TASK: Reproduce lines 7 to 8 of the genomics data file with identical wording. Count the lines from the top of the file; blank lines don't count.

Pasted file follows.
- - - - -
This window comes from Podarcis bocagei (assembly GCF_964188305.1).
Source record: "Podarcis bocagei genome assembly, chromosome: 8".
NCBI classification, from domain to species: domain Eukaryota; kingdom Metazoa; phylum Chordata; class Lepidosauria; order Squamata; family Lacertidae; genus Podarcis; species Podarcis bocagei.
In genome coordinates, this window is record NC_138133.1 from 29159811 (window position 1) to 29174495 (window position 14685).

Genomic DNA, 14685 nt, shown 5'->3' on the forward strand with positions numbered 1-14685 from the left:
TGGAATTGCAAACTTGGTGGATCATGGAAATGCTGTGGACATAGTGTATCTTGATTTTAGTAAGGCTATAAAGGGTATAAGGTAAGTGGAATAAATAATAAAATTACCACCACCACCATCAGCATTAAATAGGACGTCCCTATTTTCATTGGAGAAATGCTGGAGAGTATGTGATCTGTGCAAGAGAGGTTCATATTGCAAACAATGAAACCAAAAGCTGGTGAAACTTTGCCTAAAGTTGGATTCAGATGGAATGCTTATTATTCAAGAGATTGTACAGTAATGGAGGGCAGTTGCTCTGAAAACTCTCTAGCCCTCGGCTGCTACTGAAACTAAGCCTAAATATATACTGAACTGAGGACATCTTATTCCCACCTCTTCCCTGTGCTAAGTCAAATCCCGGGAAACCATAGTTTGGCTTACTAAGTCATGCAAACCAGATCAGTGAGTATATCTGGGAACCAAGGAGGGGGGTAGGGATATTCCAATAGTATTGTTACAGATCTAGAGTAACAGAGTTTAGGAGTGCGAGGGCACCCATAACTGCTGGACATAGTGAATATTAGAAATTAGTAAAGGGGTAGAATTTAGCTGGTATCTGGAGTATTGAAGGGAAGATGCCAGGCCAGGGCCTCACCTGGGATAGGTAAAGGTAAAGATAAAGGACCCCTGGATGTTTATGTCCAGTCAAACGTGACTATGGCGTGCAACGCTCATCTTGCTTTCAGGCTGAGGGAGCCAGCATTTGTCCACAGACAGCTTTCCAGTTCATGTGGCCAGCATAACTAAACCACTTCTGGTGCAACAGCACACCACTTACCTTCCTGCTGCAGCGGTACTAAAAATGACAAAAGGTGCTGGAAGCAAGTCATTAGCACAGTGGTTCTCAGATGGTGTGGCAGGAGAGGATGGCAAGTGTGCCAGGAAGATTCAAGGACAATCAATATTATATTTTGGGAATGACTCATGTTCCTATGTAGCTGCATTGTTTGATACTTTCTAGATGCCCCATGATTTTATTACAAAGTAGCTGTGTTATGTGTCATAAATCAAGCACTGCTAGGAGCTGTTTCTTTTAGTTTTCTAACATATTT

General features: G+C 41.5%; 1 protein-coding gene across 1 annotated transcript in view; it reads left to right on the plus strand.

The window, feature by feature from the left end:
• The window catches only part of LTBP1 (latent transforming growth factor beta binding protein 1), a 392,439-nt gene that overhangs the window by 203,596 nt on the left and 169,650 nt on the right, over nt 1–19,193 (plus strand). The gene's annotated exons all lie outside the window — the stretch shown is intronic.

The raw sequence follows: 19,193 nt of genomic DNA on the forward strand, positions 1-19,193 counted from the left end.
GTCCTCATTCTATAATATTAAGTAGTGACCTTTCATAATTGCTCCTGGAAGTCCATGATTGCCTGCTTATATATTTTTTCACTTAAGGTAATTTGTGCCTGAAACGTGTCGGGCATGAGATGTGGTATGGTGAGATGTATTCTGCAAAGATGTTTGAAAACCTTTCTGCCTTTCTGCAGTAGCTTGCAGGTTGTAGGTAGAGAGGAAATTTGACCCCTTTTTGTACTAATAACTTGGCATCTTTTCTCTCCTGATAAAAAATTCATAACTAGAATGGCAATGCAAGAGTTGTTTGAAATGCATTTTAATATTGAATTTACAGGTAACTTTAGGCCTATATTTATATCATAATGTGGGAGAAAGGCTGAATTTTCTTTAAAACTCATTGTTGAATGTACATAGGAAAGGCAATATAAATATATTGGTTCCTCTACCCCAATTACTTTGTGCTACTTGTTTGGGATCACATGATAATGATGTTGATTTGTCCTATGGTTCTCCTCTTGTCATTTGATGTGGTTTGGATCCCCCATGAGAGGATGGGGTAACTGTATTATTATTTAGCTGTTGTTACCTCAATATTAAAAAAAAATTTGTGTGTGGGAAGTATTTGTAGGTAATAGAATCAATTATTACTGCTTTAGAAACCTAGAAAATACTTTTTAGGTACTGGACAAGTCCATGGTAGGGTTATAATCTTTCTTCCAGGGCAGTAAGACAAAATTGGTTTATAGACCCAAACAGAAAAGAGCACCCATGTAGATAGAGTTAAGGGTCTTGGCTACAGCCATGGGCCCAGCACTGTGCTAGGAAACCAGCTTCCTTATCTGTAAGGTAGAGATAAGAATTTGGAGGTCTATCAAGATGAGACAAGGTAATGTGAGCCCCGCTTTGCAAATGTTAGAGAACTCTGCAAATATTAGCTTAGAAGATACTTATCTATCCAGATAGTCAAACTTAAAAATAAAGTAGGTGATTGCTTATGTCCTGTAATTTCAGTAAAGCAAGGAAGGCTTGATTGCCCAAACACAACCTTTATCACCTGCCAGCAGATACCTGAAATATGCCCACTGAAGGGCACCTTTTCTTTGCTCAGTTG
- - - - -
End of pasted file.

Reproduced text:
General features: G+C 41.5%; 1 protein-coding gene across 1 annotated transcript in view; it reads left to right on the plus strand.

The window, feature by feature from the left end: